As a generally rule of thumb I believe that people are the product of their own decisions and ambitions. This book challenged me on that, although Gladwell does make it clear that success often lies at the crossroads of talent and opportunity. In the second chapter Gladwell looks at back at the richest human beings of all time. In the United States, the top 14 were all born within 9 years of each other (in the 1830s). They all came of age during the 1870s when the economy went through the roof. Look at Bill Gates, Steve Jobs and the like; same pattern, different time period. They all worked extraordinarily hard but also had incredible timing. Opportunity and talent.
My favorite chapter in the book talked about math skills; particularly why Asian students tend to be better at math. The answer has many layers to it but the one I found most interesting is how Asian languages frame mathematics in a simpler way, making it more intuitive to learn. Anyone who took Spanish in high school remembers your teacher telling you that English is a weird language with quirky rules and Spanish is much easier. The same can be said about how English is applied to mathematics compared to Korean or Chinese. What a great example of how a system shapes the way we think, thus shaping our world and our success.
As with most things in life, the takeaway from this book can be applied to public management. Although the consequences of the system of sorting pee-wee hockey players may not seem all that important, what about the consequences of when our fiscal year ends? When we post that job vacancy? Even larger social problems like how we structure public education, food assistance programs and jobs programs. The biggest lesson I took from this book is not that I would have been a better hockey player if I were born in January but that the systems we design yield results that are both unwanted and negative. In order for the public organizations we design and implement every day to provide for the public good, we have to understand what those unwanted results are and how/if we can remedy them.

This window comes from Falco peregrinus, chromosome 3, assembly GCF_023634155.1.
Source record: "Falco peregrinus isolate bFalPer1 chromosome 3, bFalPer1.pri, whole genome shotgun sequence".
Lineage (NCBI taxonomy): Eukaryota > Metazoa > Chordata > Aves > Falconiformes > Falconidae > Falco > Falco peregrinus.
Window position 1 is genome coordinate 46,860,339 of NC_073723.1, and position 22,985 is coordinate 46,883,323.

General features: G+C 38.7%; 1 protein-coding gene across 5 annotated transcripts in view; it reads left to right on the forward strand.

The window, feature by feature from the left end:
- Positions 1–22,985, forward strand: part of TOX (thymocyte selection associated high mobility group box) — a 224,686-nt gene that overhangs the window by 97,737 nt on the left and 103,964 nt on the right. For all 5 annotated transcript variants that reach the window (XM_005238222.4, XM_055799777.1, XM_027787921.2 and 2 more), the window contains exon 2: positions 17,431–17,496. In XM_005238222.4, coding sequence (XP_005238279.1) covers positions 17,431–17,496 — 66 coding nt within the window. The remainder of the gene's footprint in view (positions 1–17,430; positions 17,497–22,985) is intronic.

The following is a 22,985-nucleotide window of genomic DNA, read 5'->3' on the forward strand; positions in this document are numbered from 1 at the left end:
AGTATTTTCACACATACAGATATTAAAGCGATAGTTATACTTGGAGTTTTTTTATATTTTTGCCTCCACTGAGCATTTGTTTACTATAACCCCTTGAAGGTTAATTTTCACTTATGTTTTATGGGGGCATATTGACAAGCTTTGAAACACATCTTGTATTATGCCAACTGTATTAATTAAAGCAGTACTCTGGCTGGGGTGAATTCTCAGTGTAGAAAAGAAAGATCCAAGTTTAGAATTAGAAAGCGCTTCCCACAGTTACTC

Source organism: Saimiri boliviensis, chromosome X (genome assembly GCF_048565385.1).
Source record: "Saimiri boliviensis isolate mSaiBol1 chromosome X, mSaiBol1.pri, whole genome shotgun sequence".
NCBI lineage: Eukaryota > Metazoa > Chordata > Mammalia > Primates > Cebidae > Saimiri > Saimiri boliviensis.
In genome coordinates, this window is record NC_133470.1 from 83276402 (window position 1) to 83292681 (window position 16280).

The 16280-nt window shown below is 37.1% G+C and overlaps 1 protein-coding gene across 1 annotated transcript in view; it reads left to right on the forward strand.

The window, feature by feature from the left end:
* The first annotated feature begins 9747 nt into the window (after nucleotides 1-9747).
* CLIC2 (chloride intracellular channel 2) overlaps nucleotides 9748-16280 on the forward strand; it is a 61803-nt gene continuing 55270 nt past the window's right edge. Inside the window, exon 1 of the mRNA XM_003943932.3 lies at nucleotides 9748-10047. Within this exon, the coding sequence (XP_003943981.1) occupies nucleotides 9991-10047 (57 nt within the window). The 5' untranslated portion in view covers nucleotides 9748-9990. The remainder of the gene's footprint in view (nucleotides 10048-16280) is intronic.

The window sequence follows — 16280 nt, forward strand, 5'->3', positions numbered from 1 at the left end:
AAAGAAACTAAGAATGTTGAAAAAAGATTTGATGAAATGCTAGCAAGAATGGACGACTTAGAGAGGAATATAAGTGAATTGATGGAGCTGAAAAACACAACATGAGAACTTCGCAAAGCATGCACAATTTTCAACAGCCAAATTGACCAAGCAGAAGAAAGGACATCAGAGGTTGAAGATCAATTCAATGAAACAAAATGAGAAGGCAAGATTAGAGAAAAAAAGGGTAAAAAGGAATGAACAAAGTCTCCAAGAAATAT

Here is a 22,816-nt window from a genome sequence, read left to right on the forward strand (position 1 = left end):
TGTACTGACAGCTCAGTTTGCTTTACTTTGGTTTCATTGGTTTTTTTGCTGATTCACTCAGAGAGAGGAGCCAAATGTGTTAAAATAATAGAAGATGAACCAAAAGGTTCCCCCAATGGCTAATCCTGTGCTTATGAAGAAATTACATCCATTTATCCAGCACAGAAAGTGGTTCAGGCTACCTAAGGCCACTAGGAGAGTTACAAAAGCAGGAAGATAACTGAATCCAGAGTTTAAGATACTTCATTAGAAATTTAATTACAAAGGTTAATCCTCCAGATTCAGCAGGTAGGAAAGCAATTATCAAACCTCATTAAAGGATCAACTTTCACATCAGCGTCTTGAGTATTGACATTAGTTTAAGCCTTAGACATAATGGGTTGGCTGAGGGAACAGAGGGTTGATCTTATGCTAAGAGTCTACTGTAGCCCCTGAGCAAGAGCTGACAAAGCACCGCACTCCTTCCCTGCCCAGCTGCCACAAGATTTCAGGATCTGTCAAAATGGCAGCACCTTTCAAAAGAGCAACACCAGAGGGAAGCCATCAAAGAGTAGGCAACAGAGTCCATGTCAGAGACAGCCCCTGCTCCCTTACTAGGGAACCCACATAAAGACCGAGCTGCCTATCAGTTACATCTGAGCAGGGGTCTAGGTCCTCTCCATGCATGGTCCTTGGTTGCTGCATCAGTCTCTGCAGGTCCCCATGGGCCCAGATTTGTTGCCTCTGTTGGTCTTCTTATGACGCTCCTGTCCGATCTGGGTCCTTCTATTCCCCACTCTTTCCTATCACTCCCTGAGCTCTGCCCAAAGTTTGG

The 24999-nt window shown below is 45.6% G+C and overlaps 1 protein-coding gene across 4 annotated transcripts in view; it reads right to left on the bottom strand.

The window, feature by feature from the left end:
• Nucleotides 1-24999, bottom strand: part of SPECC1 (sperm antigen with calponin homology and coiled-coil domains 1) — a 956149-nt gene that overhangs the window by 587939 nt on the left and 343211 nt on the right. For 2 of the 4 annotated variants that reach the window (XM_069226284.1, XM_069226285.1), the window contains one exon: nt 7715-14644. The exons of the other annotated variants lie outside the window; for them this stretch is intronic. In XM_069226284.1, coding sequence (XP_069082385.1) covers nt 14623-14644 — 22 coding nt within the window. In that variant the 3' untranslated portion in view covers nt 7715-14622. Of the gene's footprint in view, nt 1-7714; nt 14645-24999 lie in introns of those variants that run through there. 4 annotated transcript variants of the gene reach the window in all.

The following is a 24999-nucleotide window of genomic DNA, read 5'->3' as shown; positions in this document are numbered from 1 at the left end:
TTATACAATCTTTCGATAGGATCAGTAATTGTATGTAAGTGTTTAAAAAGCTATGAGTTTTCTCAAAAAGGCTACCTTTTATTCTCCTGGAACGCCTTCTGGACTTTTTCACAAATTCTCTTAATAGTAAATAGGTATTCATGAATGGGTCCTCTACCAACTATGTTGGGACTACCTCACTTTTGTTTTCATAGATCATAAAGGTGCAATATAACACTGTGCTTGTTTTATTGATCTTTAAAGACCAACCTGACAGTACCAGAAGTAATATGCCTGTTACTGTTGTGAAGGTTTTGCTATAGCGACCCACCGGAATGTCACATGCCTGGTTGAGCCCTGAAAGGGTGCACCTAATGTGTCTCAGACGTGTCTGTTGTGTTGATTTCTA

I’ll leave you with my favorite quote from the book, “To build a better world we need to replace the patchwork of lucky breaks and arbitrary that determine success today… with a society that provides opportunity for all.”
Corktown is one of Detroit’s oldest neighborhoods. In its heyday it was a predominantly working class Irish area. Like most of Detroit, Corktown has taken some hits over the years, although today it is seeing a great amount of revitalization. Perhaps the most famous attraction in Corktown used to be Tiger Stadium. I fondly remember going to games there as a child. The white aluminum siding made it look like a gigantic pole barn, the hallways were too skinny and the bathrooms featured trough-style facilities in the men’s room. In a City known for some fantastic architecture Tiger Stadium was far from a gem. But Ty Cobb played there. Hank Greenburg played there. Kaline. Gehringer. Whitaker. Trammell. The list goes on. The stadium, however ill designed, held some of the team’s greatest memories.
In 2009 Tigers Stadium was demolished. The playing surface still remains today. It is now over 100 years old. Initially, there was talk of leaving the structure and turning it into apartments or a giant mall or some other kind of ambitious development that most likely would not have worked out (sorry for the cynicism). The lot has been generally left alone since the demolition. The City has been unable to pay for maintenance and has relied on community members to keep up the field. But this week the City of Detroit issued a Request for Proposals (RFP) for the redevelopment of the site. The City is looking for a developer to come in and build a high-density, mixed use facility in the booming neighborhood. Normally such a development would be met by reservations by preservationists and overly sentimental Tigers fans (of which I whole-heartedly count myself) but there isn’t much left to preserve at the site. Being the good new-urbanist that I am, I would welcome the development to that part of the City but if they put a parking lot over the field I might cry.